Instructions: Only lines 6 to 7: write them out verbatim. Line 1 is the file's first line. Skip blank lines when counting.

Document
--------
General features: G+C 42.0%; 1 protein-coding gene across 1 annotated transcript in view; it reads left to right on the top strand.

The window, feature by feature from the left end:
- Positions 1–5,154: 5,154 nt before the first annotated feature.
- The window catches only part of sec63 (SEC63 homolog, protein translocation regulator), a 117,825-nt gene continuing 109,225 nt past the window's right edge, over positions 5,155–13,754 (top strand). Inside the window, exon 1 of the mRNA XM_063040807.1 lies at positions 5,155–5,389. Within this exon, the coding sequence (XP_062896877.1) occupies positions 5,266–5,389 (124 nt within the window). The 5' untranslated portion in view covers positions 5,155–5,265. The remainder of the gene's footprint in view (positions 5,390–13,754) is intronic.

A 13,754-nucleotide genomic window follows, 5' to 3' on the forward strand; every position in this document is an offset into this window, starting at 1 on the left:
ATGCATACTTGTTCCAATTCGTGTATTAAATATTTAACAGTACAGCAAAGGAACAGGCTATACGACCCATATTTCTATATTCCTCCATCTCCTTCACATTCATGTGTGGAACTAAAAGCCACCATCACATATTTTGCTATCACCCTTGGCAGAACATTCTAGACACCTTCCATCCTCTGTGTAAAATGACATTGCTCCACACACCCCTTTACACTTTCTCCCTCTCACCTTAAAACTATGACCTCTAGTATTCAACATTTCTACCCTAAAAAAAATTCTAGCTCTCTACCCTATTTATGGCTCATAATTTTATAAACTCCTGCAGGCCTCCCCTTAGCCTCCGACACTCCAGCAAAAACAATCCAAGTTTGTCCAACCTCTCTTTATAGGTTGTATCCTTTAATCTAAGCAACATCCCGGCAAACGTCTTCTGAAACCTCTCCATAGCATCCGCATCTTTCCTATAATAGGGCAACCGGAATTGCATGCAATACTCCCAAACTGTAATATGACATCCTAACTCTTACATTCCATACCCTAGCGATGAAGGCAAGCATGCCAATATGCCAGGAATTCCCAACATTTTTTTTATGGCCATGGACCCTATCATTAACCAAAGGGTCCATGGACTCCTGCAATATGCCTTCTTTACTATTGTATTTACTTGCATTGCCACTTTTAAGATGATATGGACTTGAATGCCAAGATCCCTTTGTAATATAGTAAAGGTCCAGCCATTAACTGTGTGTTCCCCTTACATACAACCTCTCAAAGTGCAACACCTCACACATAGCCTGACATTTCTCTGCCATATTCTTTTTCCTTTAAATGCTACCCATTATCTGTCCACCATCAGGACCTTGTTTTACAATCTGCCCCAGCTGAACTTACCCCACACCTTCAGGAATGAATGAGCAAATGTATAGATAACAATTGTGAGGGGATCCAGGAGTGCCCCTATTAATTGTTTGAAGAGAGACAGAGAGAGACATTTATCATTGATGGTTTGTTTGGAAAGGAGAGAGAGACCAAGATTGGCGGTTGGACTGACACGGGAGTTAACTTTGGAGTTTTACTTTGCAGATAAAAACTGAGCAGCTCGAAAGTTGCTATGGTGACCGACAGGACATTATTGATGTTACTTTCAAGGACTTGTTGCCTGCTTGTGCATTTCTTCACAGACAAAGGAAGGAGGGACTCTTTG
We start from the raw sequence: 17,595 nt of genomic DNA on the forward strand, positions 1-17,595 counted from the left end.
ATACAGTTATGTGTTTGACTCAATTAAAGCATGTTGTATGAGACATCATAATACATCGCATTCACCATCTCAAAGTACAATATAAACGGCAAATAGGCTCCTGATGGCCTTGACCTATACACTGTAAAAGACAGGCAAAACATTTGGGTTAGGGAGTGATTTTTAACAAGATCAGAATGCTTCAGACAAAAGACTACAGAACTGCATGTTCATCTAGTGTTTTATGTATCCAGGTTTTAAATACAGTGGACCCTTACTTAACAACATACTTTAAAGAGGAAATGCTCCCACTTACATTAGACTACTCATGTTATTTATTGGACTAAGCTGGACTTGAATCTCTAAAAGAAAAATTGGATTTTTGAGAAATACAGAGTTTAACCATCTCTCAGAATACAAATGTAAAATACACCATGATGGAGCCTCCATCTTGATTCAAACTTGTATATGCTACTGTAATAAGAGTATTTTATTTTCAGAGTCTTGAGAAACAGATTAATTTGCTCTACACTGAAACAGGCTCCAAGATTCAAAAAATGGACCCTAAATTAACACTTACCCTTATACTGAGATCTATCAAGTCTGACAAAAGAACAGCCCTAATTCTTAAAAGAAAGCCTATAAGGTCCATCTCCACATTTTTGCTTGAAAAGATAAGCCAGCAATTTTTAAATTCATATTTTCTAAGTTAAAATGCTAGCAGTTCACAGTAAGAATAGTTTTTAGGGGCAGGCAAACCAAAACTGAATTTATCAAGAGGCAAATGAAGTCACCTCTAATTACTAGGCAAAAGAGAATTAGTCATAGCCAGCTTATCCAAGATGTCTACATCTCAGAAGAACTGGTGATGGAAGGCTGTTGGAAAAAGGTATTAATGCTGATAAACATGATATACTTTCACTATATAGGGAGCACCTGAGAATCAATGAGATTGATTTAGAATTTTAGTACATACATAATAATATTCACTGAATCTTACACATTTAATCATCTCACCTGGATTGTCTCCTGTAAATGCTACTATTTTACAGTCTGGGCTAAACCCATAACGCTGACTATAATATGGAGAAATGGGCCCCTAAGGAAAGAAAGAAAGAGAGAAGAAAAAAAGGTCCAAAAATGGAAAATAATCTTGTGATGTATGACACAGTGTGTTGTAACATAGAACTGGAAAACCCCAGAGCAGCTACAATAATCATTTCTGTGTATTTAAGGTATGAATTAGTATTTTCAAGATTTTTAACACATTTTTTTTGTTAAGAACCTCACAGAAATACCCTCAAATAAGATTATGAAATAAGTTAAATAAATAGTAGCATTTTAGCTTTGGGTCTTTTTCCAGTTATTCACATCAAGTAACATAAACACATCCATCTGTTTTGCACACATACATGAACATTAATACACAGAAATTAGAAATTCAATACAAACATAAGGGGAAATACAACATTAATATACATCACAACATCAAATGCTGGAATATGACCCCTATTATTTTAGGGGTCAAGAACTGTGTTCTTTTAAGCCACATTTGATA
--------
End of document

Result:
ATGCATACTTGTTCCAATTCGTGTATTAAATATTTAACAGTACAGCAAAGGAACAGGCTATACGACCCATATTTCTATATTCCTCCATCTCCTTCACATTCATGTGTGGAACTAAAAGCCACCATCACATATTTTGCTATCACCCTTGGCAGAACATTCTAGACACCTTCCATCCTCTGTGTAAAATGACATTGCTCCACACACCCCTTTACACTTTCTCCCTCTCACCTTAAAACTATGACCTCTAGTATTCAACATTTCTACCCTAAAAAAAATTCTAGCTCTCTACCCTATTTATGGCTCATAATTTTATAAACTCCTGCAGGCCTCCCCTTAGCCTCCGACACTCCAGCAAAAACAATCCAAGTTTGTCCAACCTCTCTTTATAGGTTGTATCCTTTAATCTAAGCAACATCCCGGCAAACGTCTTCTGAAACCTCTCCATAGCATCCGCATCTTTCCTATAATAGGGCAACCGGAATTGCATGCAATACTCCCAAACTGTAATATGACATCCTAACTCTTACATTCCATACCCTAGCGATGAAGGCAAGCATGCCAATATGCCAGGAATTCCCAACATTTTTTTTATGGCCATGGACCCTATCATTAACCAAAGGGTCCATGGACTCCTGCAATATGCCTTCTTTACTATTGTATTTACTTGCATTGCCACTTTTAAGATGATATGGACTTGAATGCCAAGATCCCTTTGTAATATAGTAAAGGTCCAGCCATTAACTGTGTGTTCCCCTTACATACAACCTCTCAAAGTGCAACACCTCACACATAGCCTGACATTTCTCTGCCATATTCTTTTTCCTTTAAATGCTACCCATTATCTGTCCACCATCAGGACCTTGTTTTACAATCTGCCCCAGCTGAACTTACCCCACACCTTCAGGAATGAATGAGCAAATGTATAGATAACAATTGTGAGGGGATCCAGGAGTGCCCCTATTAATTGTTTGAAGAGAGACAGAGAGAGACATTTATCATTGATGGTTTGTTTGGAAAGGAGAGAGAGACCAAGATTGGCGGTTGGACTGACACGGGAGTTAACTTTGGAGTTTTACTTTGCAGATAAAAACTGAGCAGCTCGAAAGTTGCTATGGTGACCGACAGGACATTATTGATGTTACTTTCAAGGACTTGTTGCCTGCTTGTGCATTTCTTCACAGACAAAGGAAGGAGGGACTCTTTG
We start from the raw sequence: 17,595 nt of genomic DNA on the forward strand, positions 1-17,595 counted from the left end.